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Human Rights Education in Asian Schools Backnumber

Human Rights Education in Asian Schools Volume IV

Let the People Prevail! The Authoritarian System of Education in Pakistan


Every educational practice implies a concept of man and the world.
--Paolo Freire (1972: 21)

Any political system that denies its people freedom and humanity is authoritarian. In ancient and medieval times, the despots used violence to strike fear in the people. In the colonial and postcolonial eras, they used the tools of modern statecraft--the Constitution and procedures of law. Now, global consumerism, while less explicit, uses psychological ways to mold minds.

   The following may be said about the authoritarian educational system:
  • People are spectators, not participants. Their energies are sublimated into religious and metaphysical worlds, from which they expect false pleasure and succor. Belief in religion and metaphysics "mysteriously determines the course and fortunes of men's lives...It is easier to assign the causes of things we do not yet understand to forces beyond our control. When the causes of events are known, the future is beheld with greater security" (Machado 1980: 16).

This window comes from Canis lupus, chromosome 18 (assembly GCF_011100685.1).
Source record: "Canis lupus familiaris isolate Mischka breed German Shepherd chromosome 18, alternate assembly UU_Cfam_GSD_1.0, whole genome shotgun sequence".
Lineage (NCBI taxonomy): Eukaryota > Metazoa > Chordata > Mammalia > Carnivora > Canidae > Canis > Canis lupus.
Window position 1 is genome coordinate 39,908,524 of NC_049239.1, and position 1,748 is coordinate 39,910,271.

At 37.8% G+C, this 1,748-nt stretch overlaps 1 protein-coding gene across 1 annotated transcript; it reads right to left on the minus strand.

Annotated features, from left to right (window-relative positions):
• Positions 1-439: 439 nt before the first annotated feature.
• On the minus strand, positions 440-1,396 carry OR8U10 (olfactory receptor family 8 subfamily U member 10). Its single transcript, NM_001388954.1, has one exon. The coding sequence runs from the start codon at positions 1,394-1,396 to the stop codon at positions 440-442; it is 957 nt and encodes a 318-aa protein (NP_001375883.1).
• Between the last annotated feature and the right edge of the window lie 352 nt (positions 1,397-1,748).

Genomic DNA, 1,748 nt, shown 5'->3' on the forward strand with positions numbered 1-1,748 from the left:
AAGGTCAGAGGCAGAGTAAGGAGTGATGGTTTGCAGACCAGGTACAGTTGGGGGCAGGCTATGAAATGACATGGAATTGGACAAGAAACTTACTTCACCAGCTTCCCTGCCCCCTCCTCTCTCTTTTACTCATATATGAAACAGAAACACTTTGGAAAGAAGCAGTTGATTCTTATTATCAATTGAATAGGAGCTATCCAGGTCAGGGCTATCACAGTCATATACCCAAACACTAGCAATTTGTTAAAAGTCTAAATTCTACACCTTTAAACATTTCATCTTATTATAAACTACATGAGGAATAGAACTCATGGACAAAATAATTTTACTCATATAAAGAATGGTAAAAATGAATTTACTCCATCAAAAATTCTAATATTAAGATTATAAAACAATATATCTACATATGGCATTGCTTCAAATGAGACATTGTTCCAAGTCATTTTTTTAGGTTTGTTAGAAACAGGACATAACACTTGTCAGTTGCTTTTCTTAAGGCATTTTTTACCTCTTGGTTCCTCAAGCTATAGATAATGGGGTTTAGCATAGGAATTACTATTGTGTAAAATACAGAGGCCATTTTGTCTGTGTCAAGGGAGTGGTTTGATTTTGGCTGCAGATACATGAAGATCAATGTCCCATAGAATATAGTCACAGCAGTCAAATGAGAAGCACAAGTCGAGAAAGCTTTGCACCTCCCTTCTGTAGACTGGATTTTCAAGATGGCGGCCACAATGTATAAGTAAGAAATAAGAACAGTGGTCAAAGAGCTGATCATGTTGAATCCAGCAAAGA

• Knowing is questioning, and ordinary people cannot question authority. Knowing brings with it freedom: "Freedom is the essence of man. And freedom can be learned" (Machado 1980: 11).
  • Knowing is impeded by memorization, which is a process of amassing facts devoid of a cause-effect perspective, leading to abstraction.
  • Abstract information culminates in an official ideology that is professed as an ultimate truth or reality by the authority. Under despotism, the ideology was divine right to rule; under colonialism, the "white man's burden"; under postcolonialism, again divine rights and abstract doctrines.
  • In the authoritarian relationship, the authority is all-powerful, and the subordinate has no option but to obey. This relationship constitutes the culture: "Society is not simply the aggregate of persons who constitute it. It is that, and also fundamentally the sum of the external conditions of the person, built by them with their decisions and the activities of their daily life. Society is the product of man. As men are, so will their social structures be" (Machado 1980: 15).
  • The prototypes of authoritarian relations can be seen in all institutions. State indoctrination starts with the family, from the birth of a child, then proceeds in school.
  • Authoritarianism breeds one-dimensionality. For example, under despotism, farmers had to produce; under colonialism, farmers and workers could only produce; and under consumerism, people can only consume. As people's other dimensions are left unexplored, they become mechanical and devoid of totality.